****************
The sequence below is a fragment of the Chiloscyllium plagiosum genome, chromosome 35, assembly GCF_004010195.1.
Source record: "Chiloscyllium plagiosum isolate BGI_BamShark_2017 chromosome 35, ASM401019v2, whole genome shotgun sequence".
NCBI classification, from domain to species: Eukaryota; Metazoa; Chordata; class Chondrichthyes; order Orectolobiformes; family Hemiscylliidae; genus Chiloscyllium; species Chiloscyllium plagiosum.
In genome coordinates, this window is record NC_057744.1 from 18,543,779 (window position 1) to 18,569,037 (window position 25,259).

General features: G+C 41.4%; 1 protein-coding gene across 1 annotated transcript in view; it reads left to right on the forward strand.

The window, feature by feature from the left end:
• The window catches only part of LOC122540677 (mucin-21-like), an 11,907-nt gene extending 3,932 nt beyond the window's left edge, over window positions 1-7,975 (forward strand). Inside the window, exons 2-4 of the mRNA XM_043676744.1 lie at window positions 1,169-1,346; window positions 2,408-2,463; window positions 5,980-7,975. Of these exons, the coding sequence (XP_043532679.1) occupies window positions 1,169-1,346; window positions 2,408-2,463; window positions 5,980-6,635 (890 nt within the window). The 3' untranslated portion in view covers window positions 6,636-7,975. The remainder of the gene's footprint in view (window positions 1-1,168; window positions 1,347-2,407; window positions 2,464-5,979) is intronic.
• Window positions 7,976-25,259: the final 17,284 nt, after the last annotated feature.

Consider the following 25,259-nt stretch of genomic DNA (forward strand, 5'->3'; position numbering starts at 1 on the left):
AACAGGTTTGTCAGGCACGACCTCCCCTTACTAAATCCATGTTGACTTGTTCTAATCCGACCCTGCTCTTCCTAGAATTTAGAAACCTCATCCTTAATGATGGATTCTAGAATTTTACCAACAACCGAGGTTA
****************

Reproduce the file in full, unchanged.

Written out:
The sequence below is a fragment of the Chiloscyllium plagiosum genome, chromosome 35, assembly GCF_004010195.1.
Source record: "Chiloscyllium plagiosum isolate BGI_BamShark_2017 chromosome 35, ASM401019v2, whole genome shotgun sequence".
NCBI classification, from domain to species: Eukaryota; Metazoa; Chordata; class Chondrichthyes; order Orectolobiformes; family Hemiscylliidae; genus Chiloscyllium; species Chiloscyllium plagiosum.
In genome coordinates, this window is record NC_057744.1 from 18,543,779 (window position 1) to 18,569,037 (window position 25,259).

General features: G+C 41.4%; 1 protein-coding gene across 1 annotated transcript in view; it reads left to right on the forward strand.

The window, feature by feature from the left end:
• The window catches only part of LOC122540677 (mucin-21-like), an 11,907-nt gene extending 3,932 nt beyond the window's left edge, over window positions 1-7,975 (forward strand). Inside the window, exons 2-4 of the mRNA XM_043676744.1 lie at window positions 1,169-1,346; window positions 2,408-2,463; window positions 5,980-7,975. Of these exons, the coding sequence (XP_043532679.1) occupies window positions 1,169-1,346; window positions 2,408-2,463; window positions 5,980-6,635 (890 nt within the window). The 3' untranslated portion in view covers window positions 6,636-7,975. The remainder of the gene's footprint in view (window positions 1-1,168; window positions 1,347-2,407; window positions 2,464-5,979) is intronic.
• Window positions 7,976-25,259: the final 17,284 nt, after the last annotated feature.

Consider the following 25,259-nt stretch of genomic DNA (forward strand, 5'->3'; position numbering starts at 1 on the left):
AACAGGTTTGTCAGGCACGACCTCCCCTTACTAAATCCATGTTGACTTGTTCTAATCCGACCCTGCTCTTCCTAGAATTTAGAAACCTCATCCTTAATGATGGATTCTAGAATTTTACCAACAACCGAGGTTA